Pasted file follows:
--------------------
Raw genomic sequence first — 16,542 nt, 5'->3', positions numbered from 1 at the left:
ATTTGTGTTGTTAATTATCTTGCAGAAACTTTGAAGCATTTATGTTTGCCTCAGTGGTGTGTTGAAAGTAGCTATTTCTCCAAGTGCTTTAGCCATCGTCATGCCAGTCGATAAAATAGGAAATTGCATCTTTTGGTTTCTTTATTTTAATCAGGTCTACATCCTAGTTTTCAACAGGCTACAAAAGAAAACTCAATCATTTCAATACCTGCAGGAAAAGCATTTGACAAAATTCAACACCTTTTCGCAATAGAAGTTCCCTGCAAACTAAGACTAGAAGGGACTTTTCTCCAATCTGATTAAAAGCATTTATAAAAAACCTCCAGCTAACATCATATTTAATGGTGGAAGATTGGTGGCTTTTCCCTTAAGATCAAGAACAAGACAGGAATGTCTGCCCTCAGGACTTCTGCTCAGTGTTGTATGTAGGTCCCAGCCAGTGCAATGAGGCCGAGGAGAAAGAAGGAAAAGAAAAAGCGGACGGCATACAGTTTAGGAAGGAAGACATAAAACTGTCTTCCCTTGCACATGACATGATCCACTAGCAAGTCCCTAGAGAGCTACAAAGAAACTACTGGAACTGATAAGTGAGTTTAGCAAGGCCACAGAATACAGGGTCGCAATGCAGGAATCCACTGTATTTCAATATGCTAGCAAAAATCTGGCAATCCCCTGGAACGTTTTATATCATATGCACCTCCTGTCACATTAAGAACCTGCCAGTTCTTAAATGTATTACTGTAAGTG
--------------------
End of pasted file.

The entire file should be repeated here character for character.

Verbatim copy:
Raw genomic sequence first — 16,542 nt, 5'->3', positions numbered from 1 at the left:
ATTTGTGTTGTTAATTATCTTGCAGAAACTTTGAAGCATTTATGTTTGCCTCAGTGGTGTGTTGAAAGTAGCTATTTCTCCAAGTGCTTTAGCCATCGTCATGCCAGTCGATAAAATAGGAAATTGCATCTTTTGGTTTCTTTATTTTAATCAGGTCTACATCCTAGTTTTCAACAGGCTACAAAAGAAAACTCAATCATTTCAATACCTGCAGGAAAAGCATTTGACAAAATTCAACACCTTTTCGCAATAGAAGTTCCCTGCAAACTAAGACTAGAAGGGACTTTTCTCCAATCTGATTAAAAGCATTTATAAAAAACCTCCAGCTAACATCATATTTAATGGTGGAAGATTGGTGGCTTTTCCCTTAAGATCAAGAACAAGACAGGAATGTCTGCCCTCAGGACTTCTGCTCAGTGTTGTATGTAGGTCCCAGCCAGTGCAATGAGGCCGAGGAGAAAGAAGGAAAAGAAAAAGCGGACGGCATACAGTTTAGGAAGGAAGACATAAAACTGTCTTCCCTTGCACATGACATGATCCACTAGCAAGTCCCTAGAGAGCTACAAAGAAACTACTGGAACTGATAAGTGAGTTTAGCAAGGCCACAGAATACAGGGTCGCAATGCAGGAATCCACTGTATTTCAATATGCTAGCAAAAATCTGGCAATCCCCTGGAACGTTTTATATCATATGCACCTCCTGTCACATTAAGAACCTGCCAGTTCTTAAATGTATTACTGTAAGTG